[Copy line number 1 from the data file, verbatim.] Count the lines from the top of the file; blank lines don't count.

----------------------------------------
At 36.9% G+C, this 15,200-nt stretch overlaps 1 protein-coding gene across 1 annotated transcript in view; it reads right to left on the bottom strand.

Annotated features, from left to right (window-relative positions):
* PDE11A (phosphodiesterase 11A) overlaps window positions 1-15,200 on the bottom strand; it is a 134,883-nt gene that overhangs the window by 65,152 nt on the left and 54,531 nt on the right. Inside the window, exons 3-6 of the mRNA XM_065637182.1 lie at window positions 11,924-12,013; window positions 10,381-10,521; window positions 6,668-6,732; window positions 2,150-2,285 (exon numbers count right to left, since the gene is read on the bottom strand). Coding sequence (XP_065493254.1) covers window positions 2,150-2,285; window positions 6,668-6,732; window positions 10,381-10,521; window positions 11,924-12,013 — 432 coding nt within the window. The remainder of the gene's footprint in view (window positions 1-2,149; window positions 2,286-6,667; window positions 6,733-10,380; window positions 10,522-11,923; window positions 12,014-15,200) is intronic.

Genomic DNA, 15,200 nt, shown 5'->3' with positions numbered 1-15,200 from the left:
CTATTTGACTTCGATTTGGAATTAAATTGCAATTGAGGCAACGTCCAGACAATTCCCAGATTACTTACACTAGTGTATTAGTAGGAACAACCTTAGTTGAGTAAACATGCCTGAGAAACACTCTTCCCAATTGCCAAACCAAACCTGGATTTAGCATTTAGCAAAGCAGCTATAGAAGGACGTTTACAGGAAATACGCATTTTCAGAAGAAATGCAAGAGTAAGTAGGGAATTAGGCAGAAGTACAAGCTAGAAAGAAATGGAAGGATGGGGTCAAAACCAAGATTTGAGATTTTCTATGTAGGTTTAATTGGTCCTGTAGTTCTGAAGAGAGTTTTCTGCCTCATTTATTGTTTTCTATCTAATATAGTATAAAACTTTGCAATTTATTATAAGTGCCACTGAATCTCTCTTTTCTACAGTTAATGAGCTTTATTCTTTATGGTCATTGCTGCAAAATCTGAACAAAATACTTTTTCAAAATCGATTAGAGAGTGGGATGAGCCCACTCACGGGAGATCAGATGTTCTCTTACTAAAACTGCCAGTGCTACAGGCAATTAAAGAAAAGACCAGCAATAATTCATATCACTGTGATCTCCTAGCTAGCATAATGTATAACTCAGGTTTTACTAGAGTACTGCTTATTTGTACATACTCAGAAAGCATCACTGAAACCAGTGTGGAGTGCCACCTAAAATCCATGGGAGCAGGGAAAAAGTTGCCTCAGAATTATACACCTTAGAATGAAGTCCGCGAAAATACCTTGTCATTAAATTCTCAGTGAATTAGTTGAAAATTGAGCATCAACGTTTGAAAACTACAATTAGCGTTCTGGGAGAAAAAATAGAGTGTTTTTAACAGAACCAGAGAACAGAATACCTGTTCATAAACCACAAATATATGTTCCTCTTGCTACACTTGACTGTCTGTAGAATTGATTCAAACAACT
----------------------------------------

At 36.9% G+C, this 15,200-nt stretch overlaps 1 protein-coding gene across 1 annotated transcript in view; it reads right to left on the bottom strand.